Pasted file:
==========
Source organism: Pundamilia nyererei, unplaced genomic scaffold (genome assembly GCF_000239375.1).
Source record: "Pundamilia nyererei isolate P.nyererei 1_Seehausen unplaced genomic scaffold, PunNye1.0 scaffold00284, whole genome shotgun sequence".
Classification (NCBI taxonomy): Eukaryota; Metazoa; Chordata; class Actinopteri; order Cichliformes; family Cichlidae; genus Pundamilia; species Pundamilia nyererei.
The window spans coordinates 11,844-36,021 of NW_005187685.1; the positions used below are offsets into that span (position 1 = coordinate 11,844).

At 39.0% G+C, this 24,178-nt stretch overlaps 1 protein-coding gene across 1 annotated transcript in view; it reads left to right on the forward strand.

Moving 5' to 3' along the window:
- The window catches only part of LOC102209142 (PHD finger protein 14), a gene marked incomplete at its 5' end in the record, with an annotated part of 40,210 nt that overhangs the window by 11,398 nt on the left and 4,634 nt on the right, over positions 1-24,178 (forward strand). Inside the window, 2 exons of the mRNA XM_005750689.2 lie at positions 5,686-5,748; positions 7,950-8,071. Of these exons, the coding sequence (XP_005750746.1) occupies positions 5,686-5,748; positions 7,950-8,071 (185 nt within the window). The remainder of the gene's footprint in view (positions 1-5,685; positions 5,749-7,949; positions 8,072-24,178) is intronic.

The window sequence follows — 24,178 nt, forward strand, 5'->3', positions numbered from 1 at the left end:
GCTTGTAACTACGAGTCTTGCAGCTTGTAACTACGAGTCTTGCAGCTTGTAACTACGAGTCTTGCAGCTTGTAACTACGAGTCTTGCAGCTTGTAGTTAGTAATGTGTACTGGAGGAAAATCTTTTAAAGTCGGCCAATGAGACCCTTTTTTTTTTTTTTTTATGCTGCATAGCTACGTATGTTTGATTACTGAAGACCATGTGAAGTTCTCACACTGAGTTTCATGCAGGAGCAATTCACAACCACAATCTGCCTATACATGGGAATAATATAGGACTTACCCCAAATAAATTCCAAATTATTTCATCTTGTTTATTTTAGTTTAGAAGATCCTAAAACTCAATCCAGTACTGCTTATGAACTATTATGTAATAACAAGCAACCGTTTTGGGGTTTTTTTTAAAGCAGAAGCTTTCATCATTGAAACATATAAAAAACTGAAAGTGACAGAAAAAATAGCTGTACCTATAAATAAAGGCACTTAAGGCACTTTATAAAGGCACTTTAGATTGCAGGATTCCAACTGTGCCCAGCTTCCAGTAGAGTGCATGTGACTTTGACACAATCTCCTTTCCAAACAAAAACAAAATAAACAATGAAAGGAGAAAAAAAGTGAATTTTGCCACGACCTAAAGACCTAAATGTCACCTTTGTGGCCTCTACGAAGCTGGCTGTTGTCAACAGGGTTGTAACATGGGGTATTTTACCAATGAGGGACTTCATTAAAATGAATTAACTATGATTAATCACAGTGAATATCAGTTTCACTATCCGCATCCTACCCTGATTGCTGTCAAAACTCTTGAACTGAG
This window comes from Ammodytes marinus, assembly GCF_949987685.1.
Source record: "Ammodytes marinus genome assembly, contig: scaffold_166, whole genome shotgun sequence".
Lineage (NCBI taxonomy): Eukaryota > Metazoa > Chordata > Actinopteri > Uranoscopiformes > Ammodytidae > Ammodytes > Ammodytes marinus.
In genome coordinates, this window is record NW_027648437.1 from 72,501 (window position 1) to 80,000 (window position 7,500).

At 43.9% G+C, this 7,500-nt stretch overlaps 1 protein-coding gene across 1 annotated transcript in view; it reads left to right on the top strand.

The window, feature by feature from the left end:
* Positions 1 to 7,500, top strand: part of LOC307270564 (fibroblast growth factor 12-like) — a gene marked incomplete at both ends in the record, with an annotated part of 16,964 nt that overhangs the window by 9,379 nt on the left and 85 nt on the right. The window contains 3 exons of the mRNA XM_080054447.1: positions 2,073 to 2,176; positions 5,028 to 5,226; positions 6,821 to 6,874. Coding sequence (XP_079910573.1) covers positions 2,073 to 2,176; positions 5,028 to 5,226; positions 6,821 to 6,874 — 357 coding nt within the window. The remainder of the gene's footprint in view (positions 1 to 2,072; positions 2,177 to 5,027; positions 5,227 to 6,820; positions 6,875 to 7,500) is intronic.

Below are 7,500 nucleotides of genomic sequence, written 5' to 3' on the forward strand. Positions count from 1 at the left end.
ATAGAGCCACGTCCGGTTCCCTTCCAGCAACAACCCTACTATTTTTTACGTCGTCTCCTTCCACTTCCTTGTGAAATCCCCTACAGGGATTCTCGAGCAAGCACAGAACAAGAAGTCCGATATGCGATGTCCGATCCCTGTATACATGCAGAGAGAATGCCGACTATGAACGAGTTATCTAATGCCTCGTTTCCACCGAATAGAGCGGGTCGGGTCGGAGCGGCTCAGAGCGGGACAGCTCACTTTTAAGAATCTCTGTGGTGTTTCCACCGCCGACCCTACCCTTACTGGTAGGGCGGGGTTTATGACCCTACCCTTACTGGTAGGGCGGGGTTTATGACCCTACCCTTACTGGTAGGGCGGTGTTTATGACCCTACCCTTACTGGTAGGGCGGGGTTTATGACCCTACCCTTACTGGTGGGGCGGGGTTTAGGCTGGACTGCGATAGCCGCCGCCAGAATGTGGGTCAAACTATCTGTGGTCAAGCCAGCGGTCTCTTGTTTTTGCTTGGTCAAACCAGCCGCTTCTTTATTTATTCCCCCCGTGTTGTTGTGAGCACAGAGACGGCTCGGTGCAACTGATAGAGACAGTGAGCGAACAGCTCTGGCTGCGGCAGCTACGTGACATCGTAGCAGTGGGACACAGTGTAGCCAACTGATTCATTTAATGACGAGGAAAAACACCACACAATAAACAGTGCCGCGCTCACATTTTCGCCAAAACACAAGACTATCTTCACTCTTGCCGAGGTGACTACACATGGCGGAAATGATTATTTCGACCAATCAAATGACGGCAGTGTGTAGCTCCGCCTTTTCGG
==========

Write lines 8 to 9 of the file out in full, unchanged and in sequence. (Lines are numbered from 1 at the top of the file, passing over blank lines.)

The window sequence follows — 24,178 nt, forward strand, 5'->3', positions numbered from 1 at the left end:
GCTTGTAACTACGAGTCTTGCAGCTTGTAACTACGAGTCTTGCAGCTTGTAACTACGAGTCTTGCAGCTTGTAACTACGAGTCTTGCAGCTTGTAGTTAGTAATGTGTACTGGAGGAAAATCTTTTAAAGTCGGCCAATGAGACCCTTTTTTTTTTTTTTTTATGCTGCATAGCTACGTATGTTTGATTACTGAAGACCATGTGAAGTTCTCACACTGAGTTTCATGCAGGAGCAATTCACAACCACAATCTGCCTATACATGGGAATAATATAGGACTTACCCCAAATAAATTCCAAATTATTTCATCTTGTTTATTTTAGTTTAGAAGATCCTAAAACTCAATCCAGTACTGCTTATGAACTATTATGTAATAACAAGCAACCGTTTTGGGGTTTTTTTTAAAGCAGAAGCTTTCATCATTGAAACATATAAAAAACTGAAAGTGACAGAAAAAATAGCTGTACCTATAAATAAAGGCACTTAAGGCACTTTATAAAGGCACTTTAGATTGCAGGATTCCAACTGTGCCCAGCTTCCAGTAGAGTGCATGTGACTTTGACACAATCTCCTTTCCAAACAAAAACAAAATAAACAATGAAAGGAGAAAAAAAGTGAATTTTGCCACGACCTAAAGACCTAAATGTCACCTTTGTGGCCTCTACGAAGCTGGCTGTTGTCAACAGGGTTGTAACATGGGGTATTTTACCAATGAGGGACTTCATTAAAATGAATTAACTATGATTAATCACAGTGAATATCAGTTTCACTATCCGCATCCTACCCTGATTGCTGTCAAAACTCTTGAACTGAG